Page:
Parents from Whittier Elementary hold a press conference outside of the school's contested fieldhouse on June 22, 2011 "Viva La Casita!" This was the message broadcast loud and clear from the fieldhouse turned community center and library outside of Whittier Elementary in Chicago's Pilsen neighborhood on Wednesday. The struggle over the future of the fieldhouse, fondly dubbed La Casita, took yet another drastic turn Wednesday morning. Chicago Public Schools (CPS) officials brazenly attempted to hoodwink Whittier parents by luring them downtown under the guise of testifying on their plans for the fieldhouse just as construction crews and Chicago Police Department (CPD) members moved onto the disputed area to carry out their own plans: demolishing a special education classroom within the already overcrowded school building to make room for a smaller library. When parents and community members got word that construction crews were erecting fences around the school, they flocked back to the fieldhouse to stage an occupation. Once the fences were up, CPS and CPD members left the premises and the enlivened parents regrouped to plan their next steps. Within just a few short hours, the parents rallied over 50 people to the fieldhouse and organized an impromptu news conference, attended by at least two major TV news outlets, laying out their grievances and demanding that CPS officials negotiate in good faith and put the needs of the children first. "Stop the work order!," demanded Lisa Angonese, a Whittier Elementary parent, adding, "Where are these children going to go?" The suspect actions of CPS follow months of planning and organizing by the parents of Whittier Elementary to institute a plan that would renovate the fieldhouse into a new, more environmentally friendly, library and community center, a welcome relief for a community suffering from some of the highest pollution levels in the country, linked directly to exploding rates of asthma and premature deaths. "This will be a green building for Pilsen," stated parent Evelyn Santos. "We worked on this proposal for months with architects, and got $564,000 allocated for the renovation of the fieldhouse. Construction inside of the school is a misuse of funding already allocated by our political representatives." Last fall, with CPS officials threatening to demolish the fieldhouse and deny Whittier a library altogether, parents and community members staged a 43 day and night sit-in and occupation of the fieldhouse, successfully preventing the demolition. The standoff came to an end in October when then CPS CEO Ron Huberman met with a group of Whittier parents and negotiated a tentative agreement wherein the fieldhouse would be renovated instead of demolished, and leased out to the parents for just one dollar per year. The occupation was and continues to be a forceful exercise in participatory democracy, with parents utilizing direct action strategies to effectively combat the powerful bureaucracy of CPS to fight for the needs of their children and neighbors. In the months that have followed since the initial agreement, the parents have continued to advocate for the green renovation of the fieldhouse into a library, so as to save the special ed classroom inside the school. "This demolition would displace children and special needs students," claimed Stanos. Angonese echoed this concern, pronouncing "I have a child with ADHD and special needs, where will they learn?" Santos added that if CPS used the full amount of funding to construct a small library in place of the school's current special ed classroom, as they have planned, "it would cost around $516 per square foot, making it the most expensive library in the history of Chicago." Much of the criticism from the parents was leveled at new CPS CEO Jean-Claude Brizard, appointed by newly elected Chicago Mayor Rahm Emanuel. Brizard has recently announced that he plans a green initiative for CPS and would like to see more parent involvement. "This would fit in perfectly with the green initiative," contended Angonese. "He wants parent involvement, we are here, we are involved," affirmed parent and organizer Araceli Gonzalez to much applause. "We are ready to negotiate. I will take my day off from work and will be here at your convenience." On Thursday, the parents decided to revive the sit-in at the fieldhouse and are planning to deliver a letter to 25th Ward Alderman Danny Solis demanding that he meet with them to discuss the situation. They have also planned a community meeting for Thursday at 6pm at the fieldhouse to update community members and allies and decide how best to continue the fight for the Whittier students and La Casita.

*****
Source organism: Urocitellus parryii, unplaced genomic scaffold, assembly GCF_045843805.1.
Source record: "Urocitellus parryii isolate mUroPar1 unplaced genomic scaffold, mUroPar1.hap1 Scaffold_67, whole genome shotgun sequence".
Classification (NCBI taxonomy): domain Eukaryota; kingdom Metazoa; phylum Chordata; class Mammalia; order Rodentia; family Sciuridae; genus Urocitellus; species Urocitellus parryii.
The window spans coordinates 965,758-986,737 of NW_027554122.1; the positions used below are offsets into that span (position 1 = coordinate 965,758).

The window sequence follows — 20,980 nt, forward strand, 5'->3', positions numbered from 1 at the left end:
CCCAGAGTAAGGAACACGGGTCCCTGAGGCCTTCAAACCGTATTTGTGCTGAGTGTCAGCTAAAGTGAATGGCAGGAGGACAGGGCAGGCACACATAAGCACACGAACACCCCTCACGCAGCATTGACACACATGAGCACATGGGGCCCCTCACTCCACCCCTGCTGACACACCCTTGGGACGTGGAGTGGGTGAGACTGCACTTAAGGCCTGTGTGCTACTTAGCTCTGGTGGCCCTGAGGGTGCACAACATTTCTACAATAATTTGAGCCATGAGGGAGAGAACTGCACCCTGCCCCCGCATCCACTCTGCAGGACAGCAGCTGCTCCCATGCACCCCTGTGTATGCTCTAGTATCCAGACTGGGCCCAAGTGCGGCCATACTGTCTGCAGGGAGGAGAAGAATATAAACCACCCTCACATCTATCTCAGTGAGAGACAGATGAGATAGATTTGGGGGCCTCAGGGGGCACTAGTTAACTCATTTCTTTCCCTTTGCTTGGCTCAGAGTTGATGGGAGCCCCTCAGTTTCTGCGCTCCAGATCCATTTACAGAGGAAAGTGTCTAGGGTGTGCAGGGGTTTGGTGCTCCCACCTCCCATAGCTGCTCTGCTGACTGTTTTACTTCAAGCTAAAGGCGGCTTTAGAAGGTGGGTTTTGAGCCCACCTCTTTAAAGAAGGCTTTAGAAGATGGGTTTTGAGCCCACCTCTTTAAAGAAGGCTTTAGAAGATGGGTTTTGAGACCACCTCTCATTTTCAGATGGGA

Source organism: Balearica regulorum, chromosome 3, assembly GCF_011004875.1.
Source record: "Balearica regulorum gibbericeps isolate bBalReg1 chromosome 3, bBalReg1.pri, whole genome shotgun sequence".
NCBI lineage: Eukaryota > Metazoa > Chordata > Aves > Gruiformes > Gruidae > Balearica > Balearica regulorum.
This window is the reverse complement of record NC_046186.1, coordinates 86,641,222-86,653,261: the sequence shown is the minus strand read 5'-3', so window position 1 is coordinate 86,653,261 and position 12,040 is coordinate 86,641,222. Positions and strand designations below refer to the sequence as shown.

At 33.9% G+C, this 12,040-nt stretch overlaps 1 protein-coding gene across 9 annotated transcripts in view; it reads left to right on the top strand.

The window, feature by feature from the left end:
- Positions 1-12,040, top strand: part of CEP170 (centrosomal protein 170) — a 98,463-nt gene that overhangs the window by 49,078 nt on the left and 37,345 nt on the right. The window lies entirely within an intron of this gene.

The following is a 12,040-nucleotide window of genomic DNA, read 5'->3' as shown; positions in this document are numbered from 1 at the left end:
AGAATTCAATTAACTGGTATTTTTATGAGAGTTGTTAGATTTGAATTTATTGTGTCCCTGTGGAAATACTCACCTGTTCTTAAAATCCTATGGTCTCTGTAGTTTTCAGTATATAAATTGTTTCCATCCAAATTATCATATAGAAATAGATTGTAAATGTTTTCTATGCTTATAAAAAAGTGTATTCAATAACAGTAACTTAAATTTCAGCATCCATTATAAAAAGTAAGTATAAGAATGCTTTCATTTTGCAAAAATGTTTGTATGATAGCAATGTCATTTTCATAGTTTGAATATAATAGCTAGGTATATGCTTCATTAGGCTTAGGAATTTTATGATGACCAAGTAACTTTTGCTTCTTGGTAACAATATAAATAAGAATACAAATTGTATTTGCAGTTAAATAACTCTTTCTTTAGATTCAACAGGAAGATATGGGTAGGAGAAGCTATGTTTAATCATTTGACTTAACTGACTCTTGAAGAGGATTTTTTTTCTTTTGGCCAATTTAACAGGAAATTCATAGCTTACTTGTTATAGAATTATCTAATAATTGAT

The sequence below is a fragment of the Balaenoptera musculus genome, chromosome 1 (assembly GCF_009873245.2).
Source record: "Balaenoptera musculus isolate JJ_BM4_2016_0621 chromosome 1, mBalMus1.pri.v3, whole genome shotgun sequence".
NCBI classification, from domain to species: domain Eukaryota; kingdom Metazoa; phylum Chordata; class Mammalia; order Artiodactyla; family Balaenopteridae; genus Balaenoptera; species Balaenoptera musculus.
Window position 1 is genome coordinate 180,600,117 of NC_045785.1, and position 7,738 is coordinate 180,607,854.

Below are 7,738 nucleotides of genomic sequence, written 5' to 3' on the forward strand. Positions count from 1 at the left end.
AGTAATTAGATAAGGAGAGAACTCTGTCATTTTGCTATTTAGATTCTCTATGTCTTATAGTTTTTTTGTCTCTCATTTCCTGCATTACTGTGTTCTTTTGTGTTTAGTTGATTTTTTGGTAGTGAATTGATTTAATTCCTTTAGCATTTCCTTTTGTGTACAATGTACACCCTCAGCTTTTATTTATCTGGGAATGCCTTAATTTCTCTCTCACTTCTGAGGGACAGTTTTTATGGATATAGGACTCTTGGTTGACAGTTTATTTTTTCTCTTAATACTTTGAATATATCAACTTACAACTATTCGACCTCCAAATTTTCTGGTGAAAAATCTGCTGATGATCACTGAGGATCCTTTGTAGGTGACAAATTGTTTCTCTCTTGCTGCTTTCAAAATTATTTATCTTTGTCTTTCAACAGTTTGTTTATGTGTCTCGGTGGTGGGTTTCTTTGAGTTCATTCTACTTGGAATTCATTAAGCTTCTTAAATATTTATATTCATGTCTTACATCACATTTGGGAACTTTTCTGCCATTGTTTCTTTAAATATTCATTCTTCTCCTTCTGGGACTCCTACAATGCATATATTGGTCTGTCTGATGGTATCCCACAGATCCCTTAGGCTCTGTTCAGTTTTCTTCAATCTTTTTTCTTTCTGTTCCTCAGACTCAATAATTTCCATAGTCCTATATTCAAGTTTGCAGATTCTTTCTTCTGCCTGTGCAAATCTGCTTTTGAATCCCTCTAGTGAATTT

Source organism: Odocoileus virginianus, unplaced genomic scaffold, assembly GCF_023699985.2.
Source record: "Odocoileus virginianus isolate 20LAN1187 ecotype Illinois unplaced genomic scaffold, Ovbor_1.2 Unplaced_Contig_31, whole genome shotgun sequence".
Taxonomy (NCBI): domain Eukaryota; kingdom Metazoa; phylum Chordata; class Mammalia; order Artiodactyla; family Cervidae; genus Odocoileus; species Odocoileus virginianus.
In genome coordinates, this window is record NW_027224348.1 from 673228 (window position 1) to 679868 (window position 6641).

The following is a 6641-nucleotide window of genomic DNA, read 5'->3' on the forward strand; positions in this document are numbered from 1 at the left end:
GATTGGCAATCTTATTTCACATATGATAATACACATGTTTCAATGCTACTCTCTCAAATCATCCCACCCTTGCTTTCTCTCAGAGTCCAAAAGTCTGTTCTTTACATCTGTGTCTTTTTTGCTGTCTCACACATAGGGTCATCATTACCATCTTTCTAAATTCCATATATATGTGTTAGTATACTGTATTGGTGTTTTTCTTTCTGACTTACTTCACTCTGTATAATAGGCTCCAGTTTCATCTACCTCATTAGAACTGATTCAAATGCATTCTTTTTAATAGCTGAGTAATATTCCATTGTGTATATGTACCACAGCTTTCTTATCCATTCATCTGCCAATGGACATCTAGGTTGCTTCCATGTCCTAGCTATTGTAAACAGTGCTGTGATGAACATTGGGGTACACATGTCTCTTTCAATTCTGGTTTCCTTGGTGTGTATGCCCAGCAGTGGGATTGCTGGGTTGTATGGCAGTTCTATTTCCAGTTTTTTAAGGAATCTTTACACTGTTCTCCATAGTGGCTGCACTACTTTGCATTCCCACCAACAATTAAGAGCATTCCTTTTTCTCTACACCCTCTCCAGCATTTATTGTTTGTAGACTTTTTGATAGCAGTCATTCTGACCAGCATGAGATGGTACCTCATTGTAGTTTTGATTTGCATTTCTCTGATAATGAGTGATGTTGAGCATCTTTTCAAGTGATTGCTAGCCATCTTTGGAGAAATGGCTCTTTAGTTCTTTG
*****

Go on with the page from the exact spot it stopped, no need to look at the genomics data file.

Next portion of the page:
Miles Kampf-Lassin, a graduate of New York University’s Gallatin School in Deliberative Democracy and Globalization, is a Web Editor at In These Times. Follow him on Twitter @MilesKLassin